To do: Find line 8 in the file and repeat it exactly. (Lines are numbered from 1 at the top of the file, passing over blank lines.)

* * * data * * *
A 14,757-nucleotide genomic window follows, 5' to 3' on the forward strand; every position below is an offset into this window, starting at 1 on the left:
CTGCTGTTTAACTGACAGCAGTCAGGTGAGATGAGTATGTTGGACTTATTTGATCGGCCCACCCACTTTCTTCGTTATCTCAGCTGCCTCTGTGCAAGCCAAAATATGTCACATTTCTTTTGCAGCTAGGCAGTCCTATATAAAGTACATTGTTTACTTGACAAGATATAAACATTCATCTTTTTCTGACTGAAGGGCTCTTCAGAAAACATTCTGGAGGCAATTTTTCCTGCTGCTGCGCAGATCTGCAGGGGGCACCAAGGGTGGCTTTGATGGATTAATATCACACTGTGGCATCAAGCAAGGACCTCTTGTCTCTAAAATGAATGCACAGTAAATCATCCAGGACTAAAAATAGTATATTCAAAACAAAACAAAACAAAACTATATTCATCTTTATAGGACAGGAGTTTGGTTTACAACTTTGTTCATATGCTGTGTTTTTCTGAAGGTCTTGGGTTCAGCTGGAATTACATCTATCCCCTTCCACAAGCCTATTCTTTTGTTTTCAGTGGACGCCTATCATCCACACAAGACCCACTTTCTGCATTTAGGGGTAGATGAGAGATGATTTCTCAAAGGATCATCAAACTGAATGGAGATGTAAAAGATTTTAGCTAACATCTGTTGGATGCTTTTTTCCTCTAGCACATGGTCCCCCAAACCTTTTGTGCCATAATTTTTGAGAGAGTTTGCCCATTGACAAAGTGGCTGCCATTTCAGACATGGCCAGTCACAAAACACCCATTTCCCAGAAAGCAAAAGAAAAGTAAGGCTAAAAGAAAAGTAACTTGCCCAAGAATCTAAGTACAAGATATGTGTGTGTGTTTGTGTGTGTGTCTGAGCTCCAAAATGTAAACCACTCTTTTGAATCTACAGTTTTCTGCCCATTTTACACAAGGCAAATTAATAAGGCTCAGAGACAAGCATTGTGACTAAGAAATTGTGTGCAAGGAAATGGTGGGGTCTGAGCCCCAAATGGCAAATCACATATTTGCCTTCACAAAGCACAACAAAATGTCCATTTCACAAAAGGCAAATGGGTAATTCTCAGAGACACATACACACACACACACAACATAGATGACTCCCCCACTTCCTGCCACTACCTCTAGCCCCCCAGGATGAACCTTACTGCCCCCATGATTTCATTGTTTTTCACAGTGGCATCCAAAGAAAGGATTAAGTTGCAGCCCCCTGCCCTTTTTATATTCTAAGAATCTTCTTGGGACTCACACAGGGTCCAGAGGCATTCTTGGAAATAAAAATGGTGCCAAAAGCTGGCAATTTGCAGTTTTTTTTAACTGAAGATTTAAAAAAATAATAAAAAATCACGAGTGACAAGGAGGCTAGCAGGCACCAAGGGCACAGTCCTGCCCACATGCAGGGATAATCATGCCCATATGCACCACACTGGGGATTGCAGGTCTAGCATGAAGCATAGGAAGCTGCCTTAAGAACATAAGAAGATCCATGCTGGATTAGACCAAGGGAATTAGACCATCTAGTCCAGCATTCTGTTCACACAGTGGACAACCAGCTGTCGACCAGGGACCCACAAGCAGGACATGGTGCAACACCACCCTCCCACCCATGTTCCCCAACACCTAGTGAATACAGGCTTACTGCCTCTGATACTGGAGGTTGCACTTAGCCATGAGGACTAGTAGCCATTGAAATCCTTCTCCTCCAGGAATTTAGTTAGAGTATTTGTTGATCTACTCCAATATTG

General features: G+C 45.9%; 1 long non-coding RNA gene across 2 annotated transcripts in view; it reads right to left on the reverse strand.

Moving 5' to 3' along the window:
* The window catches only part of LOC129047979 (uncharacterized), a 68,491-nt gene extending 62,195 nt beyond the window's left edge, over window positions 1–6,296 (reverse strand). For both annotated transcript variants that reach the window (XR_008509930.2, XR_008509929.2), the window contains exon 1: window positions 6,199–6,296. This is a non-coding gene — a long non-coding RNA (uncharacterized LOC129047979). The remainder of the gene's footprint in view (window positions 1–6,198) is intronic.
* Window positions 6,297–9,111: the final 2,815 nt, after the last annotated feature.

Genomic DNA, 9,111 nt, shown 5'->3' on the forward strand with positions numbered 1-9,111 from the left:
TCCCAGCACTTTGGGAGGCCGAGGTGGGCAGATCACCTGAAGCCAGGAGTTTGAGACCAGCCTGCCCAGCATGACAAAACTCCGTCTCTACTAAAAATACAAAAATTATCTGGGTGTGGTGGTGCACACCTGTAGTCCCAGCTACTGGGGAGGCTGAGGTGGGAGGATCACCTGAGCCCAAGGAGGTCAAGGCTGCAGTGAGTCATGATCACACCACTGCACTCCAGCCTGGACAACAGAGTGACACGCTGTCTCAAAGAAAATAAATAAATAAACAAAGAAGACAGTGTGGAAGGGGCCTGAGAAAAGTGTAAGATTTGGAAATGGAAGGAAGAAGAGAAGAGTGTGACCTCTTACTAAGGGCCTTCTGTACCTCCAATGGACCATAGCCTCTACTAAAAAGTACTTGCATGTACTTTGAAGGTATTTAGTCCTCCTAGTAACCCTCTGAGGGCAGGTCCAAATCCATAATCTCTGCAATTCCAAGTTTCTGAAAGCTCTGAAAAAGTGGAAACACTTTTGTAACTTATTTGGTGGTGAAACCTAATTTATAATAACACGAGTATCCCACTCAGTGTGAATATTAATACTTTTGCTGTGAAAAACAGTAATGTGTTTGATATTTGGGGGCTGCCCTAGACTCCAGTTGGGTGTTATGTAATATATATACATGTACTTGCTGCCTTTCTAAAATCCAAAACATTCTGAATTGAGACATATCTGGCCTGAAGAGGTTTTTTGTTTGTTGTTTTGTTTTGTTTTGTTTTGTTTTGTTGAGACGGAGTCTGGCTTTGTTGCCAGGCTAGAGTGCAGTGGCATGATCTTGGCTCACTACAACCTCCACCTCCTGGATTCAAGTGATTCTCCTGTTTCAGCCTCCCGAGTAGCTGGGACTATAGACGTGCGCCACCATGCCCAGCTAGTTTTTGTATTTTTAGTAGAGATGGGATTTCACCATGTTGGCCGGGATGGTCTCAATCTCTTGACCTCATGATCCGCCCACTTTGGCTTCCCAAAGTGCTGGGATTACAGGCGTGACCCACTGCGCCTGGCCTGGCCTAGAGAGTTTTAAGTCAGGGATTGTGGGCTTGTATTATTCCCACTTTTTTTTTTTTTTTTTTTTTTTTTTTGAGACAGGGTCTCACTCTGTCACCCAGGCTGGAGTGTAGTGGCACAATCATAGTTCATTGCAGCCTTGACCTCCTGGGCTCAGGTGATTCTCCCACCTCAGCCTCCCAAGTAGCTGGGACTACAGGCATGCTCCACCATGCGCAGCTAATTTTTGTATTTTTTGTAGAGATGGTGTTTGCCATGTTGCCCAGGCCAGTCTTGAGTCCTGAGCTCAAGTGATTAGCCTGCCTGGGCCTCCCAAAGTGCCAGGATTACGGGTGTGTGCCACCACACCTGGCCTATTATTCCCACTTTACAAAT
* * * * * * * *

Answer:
TCCCAGCACTTTGGGAGGCCGAGGTGGGCAGATCACCTGAAGCCAGGAGTTTGAGACCAGCCTGCCCAGCATGACAAAACTCCGTCTCTACTAAAAATACAAAAATTATCTGGGTGTGGTGGTGCACACCTGTAGTCCCAGCTACTGGGGAGGCTGAGGTGGGAGGATCACCTGAGCCCAAGGAGGTCAAGGCTGCAGTGAGTCATGATCACACCACTGCACTCCAGCCTGGACAACAGAGTGACACGCTGTCTCAAAGAAAATAAATAAATAAACAAAGAAGACAGTGTGGAAGGGGCCTGAGAAAAGTGTAAGATTTGGAAATGGAAGGAAGAAGAGAAGAGTGTGACCTCTTACTAAGGGCCTTCTGTACCTCCAATGGACCATAGCCTCTACTAAAAAGTACTTGCATGTACTTTGAAGGTATTTAGTCCTCCTAGTAACCCTCTGAGGGCAGGTCCAAATCCATAATCTCTGCAATTCCAAGTTTCTGAAAGCTCTGAAAAAGTGGAAACACTTTTGTAACTTATTTGGTGGTGAAACCTAATTTATAATAACACGAGTATCCCACTCAGTGTGAATATTAATACTTTTGCTGTGAAAAACAGTAATGTGTTTGATATTTGGGGGCTGCCCTAGACTCCAGTTGGGTGTTATGTAATATATATACATGTACTTGCTGCCTTTCTAAAATCCAAAACATTCTGAATTGAGACATATCTGGCCTGAAGAGGTTTTTTGTTTGTTGTTTTGTTTTGTTTTGTTTTGTTTTGTTGAGACGGAGTCTGGCTTTGTTGCCAGGCTAGAGTGCAGTGGCATGATCTTGGCTCACTACAACCTCCACCTCCTGGATTCAAGTGATTCTCCTGTTTCAGCCTCCCGAGTAGCTGGGACTATAGACGTGCGCCACCATGCCCAGCTAGTTTTTGTATTTTTAGTAGAGATGGGATTTCACCATGTTGGCCGGGATGGTCTCAATCTCTTGACCTCATGATCCGCCCACTTTGGCTTCCCAAAGTGCTGGGATTACAGGCGTGACCCACTGCGCCTGGCCTGGCCTAGAGAGTTTTAAGTCAGGGATTGTGGGCTTGTATTATTCCCACTTTTTTTTTTTTTTTTTTTTTTTTTTTGAGACAGGGTCTCACTCTGTCACCCAGGCTGGAGTGTAGTGGCACAATCATAGTTCATTGCAGCCTTGACCTCCTGGGCTCAGGTGATTCTCCCACCTCAGCCTCCCAAGTAGCTGGGACTACAGGCATGCTCCACCATGCGCAGCTAATTTTTGTATTTTTTGTAGAGATGGTGTTTGCCATGTTGCCCAGGCCAGTCTTGAGTCCTGAGCTCAAGTGATTAGCCTGCCTGGGCCTCCCAAAGTGCCAGGATTACGGGTGTGTGCCACCACACCTGGCCTATTATTCCCACTTTACAAAT